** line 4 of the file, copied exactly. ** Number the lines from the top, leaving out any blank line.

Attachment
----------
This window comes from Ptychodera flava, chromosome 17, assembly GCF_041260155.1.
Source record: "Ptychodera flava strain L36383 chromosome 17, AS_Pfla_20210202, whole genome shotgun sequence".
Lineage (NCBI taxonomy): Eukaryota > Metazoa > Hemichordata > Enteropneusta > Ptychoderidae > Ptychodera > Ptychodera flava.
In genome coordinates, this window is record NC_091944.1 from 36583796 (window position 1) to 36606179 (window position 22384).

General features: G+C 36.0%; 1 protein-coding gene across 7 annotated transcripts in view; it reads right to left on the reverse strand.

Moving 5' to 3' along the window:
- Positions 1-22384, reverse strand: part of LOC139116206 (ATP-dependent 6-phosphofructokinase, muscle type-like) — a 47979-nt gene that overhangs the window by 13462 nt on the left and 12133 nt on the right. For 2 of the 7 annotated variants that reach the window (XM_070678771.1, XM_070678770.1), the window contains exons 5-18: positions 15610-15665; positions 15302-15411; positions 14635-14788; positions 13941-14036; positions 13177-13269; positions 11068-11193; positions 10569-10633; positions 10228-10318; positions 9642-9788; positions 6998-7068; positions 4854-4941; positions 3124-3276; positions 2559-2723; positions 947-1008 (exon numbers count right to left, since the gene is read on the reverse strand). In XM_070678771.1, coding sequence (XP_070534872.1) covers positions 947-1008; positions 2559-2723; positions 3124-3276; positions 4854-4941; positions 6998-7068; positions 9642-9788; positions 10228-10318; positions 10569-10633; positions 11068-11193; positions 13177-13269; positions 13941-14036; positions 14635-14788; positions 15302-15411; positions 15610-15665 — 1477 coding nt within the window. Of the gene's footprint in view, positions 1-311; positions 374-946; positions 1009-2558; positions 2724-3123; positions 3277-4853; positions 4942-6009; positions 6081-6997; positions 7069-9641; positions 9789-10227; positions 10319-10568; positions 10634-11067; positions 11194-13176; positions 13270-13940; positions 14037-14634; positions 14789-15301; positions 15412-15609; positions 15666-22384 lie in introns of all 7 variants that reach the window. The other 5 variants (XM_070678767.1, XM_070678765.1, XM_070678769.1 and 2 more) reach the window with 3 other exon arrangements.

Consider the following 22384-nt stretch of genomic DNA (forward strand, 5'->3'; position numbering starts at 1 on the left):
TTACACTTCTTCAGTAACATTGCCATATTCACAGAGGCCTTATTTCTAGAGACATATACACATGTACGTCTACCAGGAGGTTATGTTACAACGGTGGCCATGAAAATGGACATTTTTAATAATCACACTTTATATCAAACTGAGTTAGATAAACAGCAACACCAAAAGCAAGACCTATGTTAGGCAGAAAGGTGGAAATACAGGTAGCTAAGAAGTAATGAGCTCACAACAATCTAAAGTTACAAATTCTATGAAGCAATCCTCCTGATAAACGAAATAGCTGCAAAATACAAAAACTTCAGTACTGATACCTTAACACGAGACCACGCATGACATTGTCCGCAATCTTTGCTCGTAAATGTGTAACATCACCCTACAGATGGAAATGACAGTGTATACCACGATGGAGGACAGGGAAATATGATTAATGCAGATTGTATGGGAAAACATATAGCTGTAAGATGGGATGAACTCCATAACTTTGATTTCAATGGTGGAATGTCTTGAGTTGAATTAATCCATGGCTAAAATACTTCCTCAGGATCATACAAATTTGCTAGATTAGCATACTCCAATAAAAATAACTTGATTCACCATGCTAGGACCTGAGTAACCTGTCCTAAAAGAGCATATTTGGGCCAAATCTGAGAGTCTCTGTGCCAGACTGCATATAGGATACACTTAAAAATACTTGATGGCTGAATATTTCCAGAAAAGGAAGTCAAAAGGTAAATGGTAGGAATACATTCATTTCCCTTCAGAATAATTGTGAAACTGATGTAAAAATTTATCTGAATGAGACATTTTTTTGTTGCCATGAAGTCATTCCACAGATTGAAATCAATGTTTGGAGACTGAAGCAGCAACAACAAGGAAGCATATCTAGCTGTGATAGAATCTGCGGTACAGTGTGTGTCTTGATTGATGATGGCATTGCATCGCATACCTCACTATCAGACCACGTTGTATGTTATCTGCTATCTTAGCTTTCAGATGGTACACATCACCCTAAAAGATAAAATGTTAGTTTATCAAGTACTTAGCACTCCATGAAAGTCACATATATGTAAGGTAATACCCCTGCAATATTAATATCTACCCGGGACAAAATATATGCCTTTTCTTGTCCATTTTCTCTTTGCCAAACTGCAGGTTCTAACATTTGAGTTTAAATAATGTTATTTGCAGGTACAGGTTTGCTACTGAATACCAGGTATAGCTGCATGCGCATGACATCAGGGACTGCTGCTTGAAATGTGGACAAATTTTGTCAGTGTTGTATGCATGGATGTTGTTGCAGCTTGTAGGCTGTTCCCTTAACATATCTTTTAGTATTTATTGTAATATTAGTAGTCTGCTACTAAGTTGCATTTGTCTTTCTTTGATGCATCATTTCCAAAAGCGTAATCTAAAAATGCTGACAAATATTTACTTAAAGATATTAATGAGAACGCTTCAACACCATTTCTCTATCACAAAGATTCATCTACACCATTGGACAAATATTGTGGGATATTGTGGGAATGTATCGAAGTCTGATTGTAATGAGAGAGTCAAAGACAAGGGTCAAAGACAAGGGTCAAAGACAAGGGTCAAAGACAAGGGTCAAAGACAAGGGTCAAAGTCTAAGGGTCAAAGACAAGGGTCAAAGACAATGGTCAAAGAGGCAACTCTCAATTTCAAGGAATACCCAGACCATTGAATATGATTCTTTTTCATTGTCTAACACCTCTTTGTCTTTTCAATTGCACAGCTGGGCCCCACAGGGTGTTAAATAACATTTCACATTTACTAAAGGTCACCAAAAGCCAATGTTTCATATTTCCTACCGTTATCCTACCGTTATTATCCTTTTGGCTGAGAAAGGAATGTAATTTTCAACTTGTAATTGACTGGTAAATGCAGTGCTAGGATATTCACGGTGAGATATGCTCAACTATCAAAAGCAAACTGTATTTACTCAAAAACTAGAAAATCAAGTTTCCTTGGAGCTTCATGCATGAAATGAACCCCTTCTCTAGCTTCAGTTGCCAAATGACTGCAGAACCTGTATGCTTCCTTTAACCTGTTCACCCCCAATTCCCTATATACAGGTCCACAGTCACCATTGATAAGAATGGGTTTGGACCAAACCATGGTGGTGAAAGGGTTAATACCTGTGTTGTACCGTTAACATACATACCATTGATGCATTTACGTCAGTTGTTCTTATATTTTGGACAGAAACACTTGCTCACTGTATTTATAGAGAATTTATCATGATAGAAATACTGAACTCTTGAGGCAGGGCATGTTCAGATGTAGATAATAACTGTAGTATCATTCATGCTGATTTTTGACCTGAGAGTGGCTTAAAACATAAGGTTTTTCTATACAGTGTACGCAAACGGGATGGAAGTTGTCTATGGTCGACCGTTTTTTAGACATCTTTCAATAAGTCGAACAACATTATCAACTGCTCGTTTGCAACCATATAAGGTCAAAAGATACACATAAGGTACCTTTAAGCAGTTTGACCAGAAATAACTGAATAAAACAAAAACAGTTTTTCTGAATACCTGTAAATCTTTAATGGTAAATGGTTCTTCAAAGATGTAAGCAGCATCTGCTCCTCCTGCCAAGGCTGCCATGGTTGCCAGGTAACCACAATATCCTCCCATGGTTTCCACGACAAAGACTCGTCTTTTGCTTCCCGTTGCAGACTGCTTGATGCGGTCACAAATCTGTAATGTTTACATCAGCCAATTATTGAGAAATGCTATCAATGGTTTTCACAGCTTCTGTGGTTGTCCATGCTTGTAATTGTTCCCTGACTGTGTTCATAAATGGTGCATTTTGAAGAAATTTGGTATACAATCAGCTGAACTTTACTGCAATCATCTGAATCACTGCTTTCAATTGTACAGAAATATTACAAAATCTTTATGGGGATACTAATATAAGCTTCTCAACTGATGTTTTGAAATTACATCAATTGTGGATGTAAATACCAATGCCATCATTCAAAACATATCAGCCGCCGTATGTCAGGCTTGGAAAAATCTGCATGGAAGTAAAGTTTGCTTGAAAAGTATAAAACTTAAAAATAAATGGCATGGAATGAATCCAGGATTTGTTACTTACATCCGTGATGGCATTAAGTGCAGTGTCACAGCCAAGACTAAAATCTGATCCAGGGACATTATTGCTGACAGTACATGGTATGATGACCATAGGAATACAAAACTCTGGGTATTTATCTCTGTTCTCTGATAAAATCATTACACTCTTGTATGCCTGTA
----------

In genome coordinates, this window is record NC_091944.1 from 36583796 (window position 1) to 36606179 (window position 22384).